There are a few things I’d like to share. I’m at greater than normal risk of developing Crohn’s disease, Tourette syndrome and losing a testicle or two to cancer. On the bright side, the odds are I’ll never develop Type 2 diabetes, rheumatoid arthritis or multiple sclerosis. My IQ and episodic memory fall into the “typical” range (go to town with that one, Punchers).
Although I’m of 99 per cent European extraction, my mother’s people are Haplogroup J, which arose in the Middle East 45,000 – 50,000 years ago. On my father’s side I’m Haplogroup R1b1b2a1a2f, which most likely formed in Turkey about 20,000 years ago during the last Ice Age.
How do I know all this? Did I subject myself to an exhaustive battery of medical tests and spend millions of dollars tracing my genealogy back into the mists of time? Well, no. I spat into a vial, mailed it off, then logged on to a website a few weeks later to have the mysteries of my genetic code laid bare.
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So many words are spilt today arguing about the non-existence of an almighty that it’s easy to forget that atheism isn’t the end goal. Far from it.
Atheism is just the beginning. It’s the question of what comes after God where things become really interesting.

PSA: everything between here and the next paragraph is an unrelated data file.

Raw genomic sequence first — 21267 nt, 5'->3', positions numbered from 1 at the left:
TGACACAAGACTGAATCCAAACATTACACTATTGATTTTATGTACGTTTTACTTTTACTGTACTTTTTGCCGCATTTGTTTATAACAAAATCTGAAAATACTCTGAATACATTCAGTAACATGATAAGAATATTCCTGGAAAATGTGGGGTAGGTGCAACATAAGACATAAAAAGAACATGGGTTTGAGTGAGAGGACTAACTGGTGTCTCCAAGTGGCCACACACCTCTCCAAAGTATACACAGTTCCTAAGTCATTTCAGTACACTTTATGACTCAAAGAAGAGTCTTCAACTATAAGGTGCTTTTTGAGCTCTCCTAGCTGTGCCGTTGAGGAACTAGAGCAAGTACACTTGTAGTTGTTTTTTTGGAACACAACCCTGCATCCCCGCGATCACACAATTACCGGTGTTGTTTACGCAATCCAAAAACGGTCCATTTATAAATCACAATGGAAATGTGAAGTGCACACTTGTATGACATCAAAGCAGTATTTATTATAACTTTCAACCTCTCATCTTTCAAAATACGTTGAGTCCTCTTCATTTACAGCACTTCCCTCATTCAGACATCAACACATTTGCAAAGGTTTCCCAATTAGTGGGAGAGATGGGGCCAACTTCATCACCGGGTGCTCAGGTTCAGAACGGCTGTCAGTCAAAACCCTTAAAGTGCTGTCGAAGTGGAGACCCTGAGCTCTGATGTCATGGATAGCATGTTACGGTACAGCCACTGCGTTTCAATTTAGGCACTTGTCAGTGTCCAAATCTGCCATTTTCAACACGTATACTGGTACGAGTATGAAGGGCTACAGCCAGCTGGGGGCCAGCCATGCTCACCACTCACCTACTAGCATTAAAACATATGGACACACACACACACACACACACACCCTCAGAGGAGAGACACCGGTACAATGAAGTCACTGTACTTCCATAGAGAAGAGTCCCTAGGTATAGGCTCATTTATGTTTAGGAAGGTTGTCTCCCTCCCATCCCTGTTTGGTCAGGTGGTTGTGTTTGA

Because atheism is ultimately only a negative thesis: it simply states that there exists no god or gods. As such, to say I’m an atheist tells you something about what I don’t believe in, but it tells you almost nothing about what I do believe in.
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There’ll be no more excuses for under-performing children now their parents can get them tested for sporting prowess.
A US company is selling DNA home testing kits – just swab the little darling and post it off, and they’ll let you know whether you’re nurturing the next Usain Bolt.
Just what competitive parents need in the race to have the best child in the world. Now they can hang around the school gate boasting that not only did little precious learn to align a Rubik’s Cube at two months, he also has the genes of a champion.
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It is encouraging to see that a spirit of bipartisanship is being brought to the issue of patenting human genes.
However, it will take more than a recent House of Representatives motion calling for an end to the patenting of isolated human DNA to achieve change.
Despite the US Federal Court finding patents for the BRCA1 and 2 genes invalid, the weight of precedent is against the finding being upheld.